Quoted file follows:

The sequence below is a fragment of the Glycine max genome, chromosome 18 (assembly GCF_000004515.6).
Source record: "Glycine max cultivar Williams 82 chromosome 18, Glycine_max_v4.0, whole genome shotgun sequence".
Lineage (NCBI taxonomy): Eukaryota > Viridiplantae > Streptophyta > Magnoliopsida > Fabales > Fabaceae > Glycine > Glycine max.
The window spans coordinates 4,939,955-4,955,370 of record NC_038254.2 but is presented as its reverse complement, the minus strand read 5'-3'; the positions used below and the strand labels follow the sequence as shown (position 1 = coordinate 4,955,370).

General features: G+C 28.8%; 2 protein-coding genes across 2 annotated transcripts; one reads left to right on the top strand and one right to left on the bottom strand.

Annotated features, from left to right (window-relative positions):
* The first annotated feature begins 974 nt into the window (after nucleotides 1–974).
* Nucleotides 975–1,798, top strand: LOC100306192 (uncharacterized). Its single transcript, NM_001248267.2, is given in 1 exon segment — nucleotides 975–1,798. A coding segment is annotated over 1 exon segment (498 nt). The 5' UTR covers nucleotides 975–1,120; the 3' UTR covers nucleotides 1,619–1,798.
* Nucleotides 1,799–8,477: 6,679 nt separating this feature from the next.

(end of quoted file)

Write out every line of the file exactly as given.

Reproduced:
The sequence below is a fragment of the Glycine max genome, chromosome 18 (assembly GCF_000004515.6).
Source record: "Glycine max cultivar Williams 82 chromosome 18, Glycine_max_v4.0, whole genome shotgun sequence".
Lineage (NCBI taxonomy): Eukaryota > Viridiplantae > Streptophyta > Magnoliopsida > Fabales > Fabaceae > Glycine > Glycine max.
The window spans coordinates 4,939,955-4,955,370 of record NC_038254.2 but is presented as its reverse complement, the minus strand read 5'-3'; the positions used below and the strand labels follow the sequence as shown (position 1 = coordinate 4,955,370).

General features: G+C 28.8%; 2 protein-coding genes across 2 annotated transcripts; one reads left to right on the top strand and one right to left on the bottom strand.

Annotated features, from left to right (window-relative positions):
* The first annotated feature begins 974 nt into the window (after nucleotides 1–974).
* Nucleotides 975–1,798, top strand: LOC100306192 (uncharacterized). Its single transcript, NM_001248267.2, is given in 1 exon segment — nucleotides 975–1,798. A coding segment is annotated over 1 exon segment (498 nt). The 5' UTR covers nucleotides 975–1,120; the 3' UTR covers nucleotides 1,619–1,798.
* Nucleotides 1,799–8,477: 6,679 nt separating this feature from the next.